[Haskell] Num is such a fat and greedy class
westondan at imageworks.com
Fri Dec 8 15:04:04 EST 2006
The following observations are not new, insightful, or gracious, but I
was lusting after the innocent +,-,* operators for my own evil ends and
was mildly curious why...
Num is such a fat and greedy class. If you want to marry Cinderella, you
have to take her ugly stepsisters too.
1) Groups may only want to define addition. Why can't they use +
(instead of <+>, >++++?&**+>, or other such perversion)?
2) Affine spaces have a (-) but no (+). Worse, the signature might be
(-) :: Point -> Point -> Vector, which doesn't unify with (a -> a -> a).
Wouldn't the following be more useful/general?
class Subtraction a b | a -> b where
(-) :: a -> a -> b
Or would this require needless type annotation for the common subset of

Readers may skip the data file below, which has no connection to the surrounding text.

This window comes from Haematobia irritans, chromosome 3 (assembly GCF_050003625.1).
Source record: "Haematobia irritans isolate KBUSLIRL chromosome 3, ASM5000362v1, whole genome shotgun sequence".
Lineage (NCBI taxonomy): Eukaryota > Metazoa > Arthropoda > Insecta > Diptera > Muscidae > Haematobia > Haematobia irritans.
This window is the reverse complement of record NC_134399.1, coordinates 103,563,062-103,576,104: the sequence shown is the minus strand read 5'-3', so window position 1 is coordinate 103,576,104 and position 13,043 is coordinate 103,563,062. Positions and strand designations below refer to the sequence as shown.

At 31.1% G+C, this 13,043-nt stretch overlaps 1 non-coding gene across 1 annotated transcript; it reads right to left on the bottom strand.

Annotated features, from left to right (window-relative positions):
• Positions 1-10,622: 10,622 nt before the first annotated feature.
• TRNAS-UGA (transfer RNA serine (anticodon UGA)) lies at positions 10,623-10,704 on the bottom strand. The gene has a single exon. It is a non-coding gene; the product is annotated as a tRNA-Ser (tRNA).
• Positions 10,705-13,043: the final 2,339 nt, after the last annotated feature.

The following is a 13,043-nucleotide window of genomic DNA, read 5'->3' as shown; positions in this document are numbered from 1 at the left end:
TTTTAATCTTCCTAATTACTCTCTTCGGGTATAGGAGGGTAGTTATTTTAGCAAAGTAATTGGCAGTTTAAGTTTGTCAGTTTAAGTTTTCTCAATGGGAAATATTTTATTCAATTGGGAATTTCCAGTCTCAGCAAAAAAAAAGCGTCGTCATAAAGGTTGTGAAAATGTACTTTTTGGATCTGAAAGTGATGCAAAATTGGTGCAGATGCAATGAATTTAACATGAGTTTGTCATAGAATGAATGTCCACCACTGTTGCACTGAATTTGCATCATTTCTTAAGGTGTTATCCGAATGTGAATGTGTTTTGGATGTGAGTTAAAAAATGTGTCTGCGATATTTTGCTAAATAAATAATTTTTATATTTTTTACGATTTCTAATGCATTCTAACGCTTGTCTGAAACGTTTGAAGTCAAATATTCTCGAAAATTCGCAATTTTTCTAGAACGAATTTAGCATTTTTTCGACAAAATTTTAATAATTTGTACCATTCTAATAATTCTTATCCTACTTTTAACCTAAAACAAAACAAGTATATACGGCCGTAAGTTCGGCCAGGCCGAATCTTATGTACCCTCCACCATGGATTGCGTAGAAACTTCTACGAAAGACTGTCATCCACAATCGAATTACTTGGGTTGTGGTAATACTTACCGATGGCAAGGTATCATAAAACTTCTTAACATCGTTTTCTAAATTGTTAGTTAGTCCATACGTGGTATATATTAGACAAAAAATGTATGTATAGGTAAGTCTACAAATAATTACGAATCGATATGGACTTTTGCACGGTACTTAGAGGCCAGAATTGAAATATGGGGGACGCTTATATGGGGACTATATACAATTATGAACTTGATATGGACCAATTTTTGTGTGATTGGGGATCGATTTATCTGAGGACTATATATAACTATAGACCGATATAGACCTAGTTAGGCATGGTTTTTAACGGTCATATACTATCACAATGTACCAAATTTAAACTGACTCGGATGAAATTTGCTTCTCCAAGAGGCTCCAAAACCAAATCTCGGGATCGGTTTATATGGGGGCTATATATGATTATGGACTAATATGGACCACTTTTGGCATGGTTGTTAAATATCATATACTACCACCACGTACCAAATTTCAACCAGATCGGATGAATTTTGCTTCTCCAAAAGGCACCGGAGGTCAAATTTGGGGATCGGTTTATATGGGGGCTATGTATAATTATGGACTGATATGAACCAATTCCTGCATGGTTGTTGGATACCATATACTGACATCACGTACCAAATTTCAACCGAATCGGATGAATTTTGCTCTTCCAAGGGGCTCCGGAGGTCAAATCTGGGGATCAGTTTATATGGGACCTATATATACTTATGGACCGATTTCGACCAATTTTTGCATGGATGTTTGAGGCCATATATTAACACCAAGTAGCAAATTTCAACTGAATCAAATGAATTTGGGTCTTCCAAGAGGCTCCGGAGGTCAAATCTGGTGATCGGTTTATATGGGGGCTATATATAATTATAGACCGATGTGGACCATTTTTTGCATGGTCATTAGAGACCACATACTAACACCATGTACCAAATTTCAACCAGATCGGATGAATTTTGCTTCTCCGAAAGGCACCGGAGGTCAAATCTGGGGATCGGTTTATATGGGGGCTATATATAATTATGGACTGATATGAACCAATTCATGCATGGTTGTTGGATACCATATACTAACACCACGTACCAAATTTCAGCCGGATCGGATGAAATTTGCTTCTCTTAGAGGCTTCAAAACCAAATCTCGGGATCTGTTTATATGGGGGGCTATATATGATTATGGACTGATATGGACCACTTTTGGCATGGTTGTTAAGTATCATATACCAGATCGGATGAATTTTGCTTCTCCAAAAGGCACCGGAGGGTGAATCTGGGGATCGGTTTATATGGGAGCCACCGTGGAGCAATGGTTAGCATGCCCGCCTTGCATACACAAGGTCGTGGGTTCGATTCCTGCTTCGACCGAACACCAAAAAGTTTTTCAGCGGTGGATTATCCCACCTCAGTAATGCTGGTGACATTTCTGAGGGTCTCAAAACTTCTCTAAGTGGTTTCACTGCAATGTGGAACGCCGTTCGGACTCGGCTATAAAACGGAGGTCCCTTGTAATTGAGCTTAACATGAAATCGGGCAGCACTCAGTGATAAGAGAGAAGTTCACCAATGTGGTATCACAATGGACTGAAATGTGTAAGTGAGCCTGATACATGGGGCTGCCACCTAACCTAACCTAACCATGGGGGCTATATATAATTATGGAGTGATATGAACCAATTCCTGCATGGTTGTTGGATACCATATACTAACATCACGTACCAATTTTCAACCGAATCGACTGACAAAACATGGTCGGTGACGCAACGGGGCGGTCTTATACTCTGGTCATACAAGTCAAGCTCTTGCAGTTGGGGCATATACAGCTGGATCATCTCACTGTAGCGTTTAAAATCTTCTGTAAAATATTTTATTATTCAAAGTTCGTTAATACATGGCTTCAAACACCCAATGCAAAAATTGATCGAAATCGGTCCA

(a -> a -> a) instances?
3) Quaternions have no signum, unit quaternions have (*), (/) but no (+)
or (-), abs would have a different signatures (Quaternion -> Double)
which doesn't unify with (a -> a), and fields cannot be scaled with (*)
as in (*) :: (Field f) => Double -> f -> f
Would it not make sense to put each of these operators (division too)
into their own individual superclasses that Num inherits? My (obviously
naive) philosophy about type classes is that operations should be
bundled only when they are mutually recursive (i.e. there is more than
one useful minimal definition). If there is just one minimal set of
operations, they can be in their own parent class too.
Then again, I should get over my lust and stick with my own operators
<+++++++++>, <---------------------->, and <*******>. Not too pretty,
but they have a wonderful personality all their own!
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